The Pound to Rand exchange rate surged to its best levels since September in the week ending November 12th as investors repatriate money into developed markets, a trend that could yet weaken ZAR further.
South Africa's Rand weakened versus most majors during the week ending November 11th as the election of Donald Trump as US President lead to a massive outflow of money from riskier emerging markets such as South Africa.
GBP/ZAR has risen by more than 10.0% since the election, from a pre-election low of 16.39 to a daily high of 18.10 on Friday.
At present it is Trump's impact future inflation expectations in the US, UK and Europe that is driving significant global money flows that for years have favoured the likes of high-yielding jurisdictions like South Africa.
Trump’s plan to increase stimulus by $1 trillion in an effort to kick-start anaemic growth in the US increased inflation expectations which in turn saw a corresponding rise in lending rates and bond yields as investors demanded more return for holding assets that could in the future be eroded by higher inflation.
“Rising US bond yields sparked a sell-off of high carry currencies across the world. Potential US trade protectionism was another negative factor at play. The high beta South African Rand was badly hit as a result. ZAR was also hurt by rising downgrade risks before yearend,” says Alvin Tan at Societe Generale.
Since many EM companies have US Dollar denominated debts, many of which also originate in the US, it is feared the rise in US interest rates could translate into higher debt repayments which will weigh on countless EM balance sheets.
The current rally in the Dollar has also made US debt even more expensive for EM businesses to service.
Expectations of increased stimulus and growth in the US fed a backflow into the US, which led to a rise in the US stock market, with the Dow rising 218 points on Thursday, as investors took a positive view of the outlook for the US economy.
Much of the money appears to have been made up of repatriation flows from previous emerging market investments.
Recent homegrown data from South Africa has not been particularly positive either, so there was no offsetting influence from that quarter.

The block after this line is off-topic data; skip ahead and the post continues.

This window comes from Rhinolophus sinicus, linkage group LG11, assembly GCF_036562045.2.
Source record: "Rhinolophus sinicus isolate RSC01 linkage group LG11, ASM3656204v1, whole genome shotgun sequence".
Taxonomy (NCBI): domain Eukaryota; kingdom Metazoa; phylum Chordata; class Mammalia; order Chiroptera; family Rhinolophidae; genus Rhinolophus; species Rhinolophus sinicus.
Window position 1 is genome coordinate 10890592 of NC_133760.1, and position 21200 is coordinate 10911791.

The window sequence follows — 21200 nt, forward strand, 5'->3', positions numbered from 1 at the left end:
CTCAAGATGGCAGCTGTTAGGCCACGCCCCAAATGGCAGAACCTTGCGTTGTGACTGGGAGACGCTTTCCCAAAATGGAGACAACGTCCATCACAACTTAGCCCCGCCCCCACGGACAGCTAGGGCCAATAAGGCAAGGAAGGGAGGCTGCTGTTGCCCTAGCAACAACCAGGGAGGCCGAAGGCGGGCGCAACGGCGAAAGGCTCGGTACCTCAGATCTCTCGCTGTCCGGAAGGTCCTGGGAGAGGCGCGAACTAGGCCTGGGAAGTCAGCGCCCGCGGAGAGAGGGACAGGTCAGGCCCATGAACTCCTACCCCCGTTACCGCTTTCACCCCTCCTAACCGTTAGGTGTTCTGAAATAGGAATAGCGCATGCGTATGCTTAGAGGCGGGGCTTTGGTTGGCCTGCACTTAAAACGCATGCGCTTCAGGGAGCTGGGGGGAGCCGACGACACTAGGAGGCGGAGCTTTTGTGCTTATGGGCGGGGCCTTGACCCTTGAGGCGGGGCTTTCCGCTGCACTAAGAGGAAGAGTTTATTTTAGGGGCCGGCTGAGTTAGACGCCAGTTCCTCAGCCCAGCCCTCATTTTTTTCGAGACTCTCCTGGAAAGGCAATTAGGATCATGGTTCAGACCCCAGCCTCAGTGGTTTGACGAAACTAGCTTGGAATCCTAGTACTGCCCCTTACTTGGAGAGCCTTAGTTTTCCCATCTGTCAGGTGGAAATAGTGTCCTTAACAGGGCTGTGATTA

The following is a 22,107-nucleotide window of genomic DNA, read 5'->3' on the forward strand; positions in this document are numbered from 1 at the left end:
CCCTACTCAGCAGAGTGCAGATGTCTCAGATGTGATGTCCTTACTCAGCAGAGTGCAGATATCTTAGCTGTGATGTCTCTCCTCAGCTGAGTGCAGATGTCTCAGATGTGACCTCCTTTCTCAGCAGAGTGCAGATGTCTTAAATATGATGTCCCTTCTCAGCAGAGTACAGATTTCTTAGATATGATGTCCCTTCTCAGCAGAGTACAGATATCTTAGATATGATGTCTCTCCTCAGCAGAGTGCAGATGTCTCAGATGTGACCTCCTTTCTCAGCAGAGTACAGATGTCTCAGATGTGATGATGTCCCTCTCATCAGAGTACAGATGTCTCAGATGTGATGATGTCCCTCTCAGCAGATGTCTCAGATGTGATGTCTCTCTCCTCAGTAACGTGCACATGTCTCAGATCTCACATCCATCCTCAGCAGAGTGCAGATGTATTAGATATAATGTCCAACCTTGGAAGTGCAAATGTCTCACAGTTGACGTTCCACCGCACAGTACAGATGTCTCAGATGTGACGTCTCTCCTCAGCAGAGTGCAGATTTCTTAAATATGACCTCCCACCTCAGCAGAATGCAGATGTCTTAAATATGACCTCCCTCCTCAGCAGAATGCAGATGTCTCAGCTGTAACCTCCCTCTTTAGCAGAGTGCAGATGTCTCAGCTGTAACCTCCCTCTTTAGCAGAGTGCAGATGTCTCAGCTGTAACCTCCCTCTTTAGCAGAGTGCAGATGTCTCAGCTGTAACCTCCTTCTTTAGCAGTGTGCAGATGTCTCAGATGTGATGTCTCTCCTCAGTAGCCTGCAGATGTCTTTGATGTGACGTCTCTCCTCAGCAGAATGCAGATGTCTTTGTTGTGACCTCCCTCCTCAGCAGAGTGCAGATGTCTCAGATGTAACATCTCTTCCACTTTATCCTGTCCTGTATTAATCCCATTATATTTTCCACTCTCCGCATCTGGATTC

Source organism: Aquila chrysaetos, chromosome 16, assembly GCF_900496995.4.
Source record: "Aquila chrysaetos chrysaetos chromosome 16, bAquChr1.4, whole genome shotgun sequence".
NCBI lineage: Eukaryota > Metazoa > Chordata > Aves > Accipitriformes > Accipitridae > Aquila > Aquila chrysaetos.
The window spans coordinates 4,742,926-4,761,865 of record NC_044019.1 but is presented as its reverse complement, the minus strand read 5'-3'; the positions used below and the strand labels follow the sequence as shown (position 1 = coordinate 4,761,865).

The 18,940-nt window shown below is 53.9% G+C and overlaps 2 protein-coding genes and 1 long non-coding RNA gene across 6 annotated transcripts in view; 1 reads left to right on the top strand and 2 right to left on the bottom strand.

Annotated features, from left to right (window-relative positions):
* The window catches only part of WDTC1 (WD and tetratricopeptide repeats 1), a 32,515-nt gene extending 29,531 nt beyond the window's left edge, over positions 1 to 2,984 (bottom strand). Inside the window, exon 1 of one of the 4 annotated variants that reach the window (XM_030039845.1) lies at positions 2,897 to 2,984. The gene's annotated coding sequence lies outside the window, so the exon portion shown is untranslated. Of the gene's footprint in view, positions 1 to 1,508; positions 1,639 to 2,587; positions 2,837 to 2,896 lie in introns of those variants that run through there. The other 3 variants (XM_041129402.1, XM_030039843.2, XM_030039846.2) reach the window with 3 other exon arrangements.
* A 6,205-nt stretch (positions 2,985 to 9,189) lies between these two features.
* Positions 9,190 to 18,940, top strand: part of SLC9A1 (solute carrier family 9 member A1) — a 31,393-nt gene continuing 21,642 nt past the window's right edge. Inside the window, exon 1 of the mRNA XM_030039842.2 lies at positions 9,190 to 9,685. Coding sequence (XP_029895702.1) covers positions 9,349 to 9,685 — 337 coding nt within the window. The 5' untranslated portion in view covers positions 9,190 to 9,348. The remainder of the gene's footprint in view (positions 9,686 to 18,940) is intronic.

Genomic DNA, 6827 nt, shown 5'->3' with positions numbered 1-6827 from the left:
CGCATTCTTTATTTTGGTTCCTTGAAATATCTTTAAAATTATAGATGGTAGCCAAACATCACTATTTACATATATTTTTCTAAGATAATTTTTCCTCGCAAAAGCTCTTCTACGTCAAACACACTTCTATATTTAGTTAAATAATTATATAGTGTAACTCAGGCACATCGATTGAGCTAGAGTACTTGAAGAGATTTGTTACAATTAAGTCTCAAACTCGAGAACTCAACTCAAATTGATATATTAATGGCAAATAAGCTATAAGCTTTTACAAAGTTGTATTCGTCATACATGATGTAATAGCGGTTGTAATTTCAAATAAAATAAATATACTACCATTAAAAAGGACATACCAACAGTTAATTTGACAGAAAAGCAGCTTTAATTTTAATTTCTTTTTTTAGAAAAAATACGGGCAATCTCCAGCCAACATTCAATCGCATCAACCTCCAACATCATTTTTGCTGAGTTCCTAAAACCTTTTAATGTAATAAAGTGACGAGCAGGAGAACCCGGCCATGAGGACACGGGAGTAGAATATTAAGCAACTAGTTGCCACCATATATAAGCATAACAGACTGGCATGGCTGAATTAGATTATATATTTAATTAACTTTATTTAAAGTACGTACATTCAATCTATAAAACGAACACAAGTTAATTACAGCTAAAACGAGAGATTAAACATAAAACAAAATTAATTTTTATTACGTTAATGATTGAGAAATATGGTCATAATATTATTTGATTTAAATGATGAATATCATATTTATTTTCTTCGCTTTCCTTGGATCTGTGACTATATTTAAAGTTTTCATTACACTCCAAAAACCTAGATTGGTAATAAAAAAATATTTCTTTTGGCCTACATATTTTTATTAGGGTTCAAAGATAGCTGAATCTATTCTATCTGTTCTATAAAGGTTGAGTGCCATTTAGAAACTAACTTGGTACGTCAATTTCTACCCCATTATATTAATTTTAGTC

“Local news is having no impact on the market but it is, nevertheless, worth keeping an eye on. As expected, the no-confidence motion was a motion of no hope. Both mining and manufacturing numbers for September, meanwhile, came in better than expected although these sectors still subtracted from GDP in 3Q16, affirming our view of weak growth in the quarter,” said John Cairns of Rand Merchant Bank (RMB).
British Pound ‘Darling’ of Trump Ascendancy
The Pound has become the unlikely beneficiary of Donald Trump’s win after it rose even more than the US Dollar following his election on Wednesday.
This is because inflation expectations have risen in the UK in tandem with the US and bond yields are also rising.
Since Brexit the Pound has not been taking notice of yields and has actually become grossly undervalued according to this metric.
The Trump-trade has seen many investors realise this fact and there is a massive repricing of the currency underway.
An additional reason for the Pound’s strength is Trump’s pre-election promise that he would place the UK at the front of the queue in any trade talks.
Whilst we remain sceptical as to how good a deal; the UK will get of an agreement with the US, who will be in a much stronger negotiating position to the isolated UK, a trade deal may come quicker as a result of Trump presidency.
There is even an argument that Trump may champion the UK’s cause in its Brexit negotiations with the EU, in an attempt to broker a better deal for the UK, as put forward recently by Boris Schlossberg, partner at BY Asset Management.
“Mr. Trump is very likely to force the EU to negotiate with UK on PM May's terms or threaten a cooling of trade ties between EU and US. In short, having Mr. Trump as President may have ameliorated some of the worst economic aspects of Brexit and the market is reacting to this development by relentlessly bidding cable,” said Schlossberg.
We think this is unlikely because supporting the UK would risk turning the EU – a larger trading entity against the US.
In addition, Trump will not want the Uk to get an especially good deal with the EU as it will strengthen the UK’s negotiating stance in any subsequent negotiations with the US.
He has made it clear that way out at the top of his list of priorities it to get a good deal for American workers, who no doubt feel they have lost out in the past.
"The system was gamed for whatever reasons to begin with, the gaming's got to be removed, and it's got to be balanced for the American worker, American business, the American economy and trade deals are going to be walked away from if they can't be renegotiated to the point where they are net-positive for our GDP and they are positive for our good-paying job growth.
"And it is something Donald Trump is not going to walk away from. He is committed to it,” said Dan Dimarco, Donald Trump’s spokesperson.
What would be preferable from Trumps point of view is for the UK to come to the table desperate for a deal with the US, immediately placing it at a disadvantage in negotiations.
Ultimately, to expect the author of the ‘Art of the Deal’ to weaken his hand out of some nostalgic loyalty to the UK or even for personal reasons, seems a little naive and somewhat unlikely to us.
It is questionable, therefore, whether the current Trump bump rally has any legs, unless more concrete promises of a ‘special treatment’ for the UK are forthcoming.